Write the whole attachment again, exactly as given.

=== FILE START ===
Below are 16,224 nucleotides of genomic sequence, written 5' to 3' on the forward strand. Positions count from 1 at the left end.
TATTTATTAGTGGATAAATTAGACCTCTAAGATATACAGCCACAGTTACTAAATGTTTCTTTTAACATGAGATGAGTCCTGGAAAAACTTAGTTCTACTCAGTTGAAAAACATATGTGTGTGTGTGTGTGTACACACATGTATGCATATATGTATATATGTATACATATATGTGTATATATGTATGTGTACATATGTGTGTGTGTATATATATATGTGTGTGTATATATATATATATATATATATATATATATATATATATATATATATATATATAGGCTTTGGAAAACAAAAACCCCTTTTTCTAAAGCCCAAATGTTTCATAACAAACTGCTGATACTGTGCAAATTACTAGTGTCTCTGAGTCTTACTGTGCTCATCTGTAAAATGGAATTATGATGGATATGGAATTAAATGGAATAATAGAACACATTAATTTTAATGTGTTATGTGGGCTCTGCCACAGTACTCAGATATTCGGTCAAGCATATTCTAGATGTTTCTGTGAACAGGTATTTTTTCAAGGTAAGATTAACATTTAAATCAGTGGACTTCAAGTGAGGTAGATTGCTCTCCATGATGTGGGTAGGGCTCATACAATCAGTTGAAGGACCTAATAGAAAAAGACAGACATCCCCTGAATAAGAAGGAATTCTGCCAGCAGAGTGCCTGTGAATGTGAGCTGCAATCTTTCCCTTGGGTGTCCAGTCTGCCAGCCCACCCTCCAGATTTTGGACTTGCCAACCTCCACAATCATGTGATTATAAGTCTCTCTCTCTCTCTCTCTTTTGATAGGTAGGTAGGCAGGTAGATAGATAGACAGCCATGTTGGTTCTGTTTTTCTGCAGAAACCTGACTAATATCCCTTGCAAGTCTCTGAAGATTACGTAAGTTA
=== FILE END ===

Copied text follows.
Below are 16,224 nucleotides of genomic sequence, written 5' to 3' on the forward strand. Positions count from 1 at the left end.
TATTTATTAGTGGATAAATTAGACCTCTAAGATATACAGCCACAGTTACTAAATGTTTCTTTTAACATGAGATGAGTCCTGGAAAAACTTAGTTCTACTCAGTTGAAAAACATATGTGTGTGTGTGTGTGTACACACATGTATGCATATATGTATATATGTATACATATATGTGTATATATGTATGTGTACATATGTGTGTGTGTATATATATATGTGTGTGTATATATATATATATATATATATATATATATATATATATATATATATATATATAGGCTTTGGAAAACAAAAACCCCTTTTTCTAAAGCCCAAATGTTTCATAACAAACTGCTGATACTGTGCAAATTACTAGTGTCTCTGAGTCTTACTGTGCTCATCTGTAAAATGGAATTATGATGGATATGGAATTAAATGGAATAATAGAACACATTAATTTTAATGTGTTATGTGGGCTCTGCCACAGTACTCAGATATTCGGTCAAGCATATTCTAGATGTTTCTGTGAACAGGTATTTTTTCAAGGTAAGATTAACATTTAAATCAGTGGACTTCAAGTGAGGTAGATTGCTCTCCATGATGTGGGTAGGGCTCATACAATCAGTTGAAGGACCTAATAGAAAAAGACAGACATCCCCTGAATAAGAAGGAATTCTGCCAGCAGAGTGCCTGTGAATGTGAGCTGCAATCTTTCCCTTGGGTGTCCAGTCTGCCAGCCCACCCTCCAGATTTTGGACTTGCCAACCTCCACAATCATGTGATTATAAGTCTCTCTCTCTCTCTCTCTTTTGATAGGTAGGTAGGCAGGTAGATAGATAGACAGCCATGTTGGTTCTGTTTTTCTGCAGAAACCTGACTAATATCCCTTGCAAGTCTCTGAAGATTACGTAAGTTA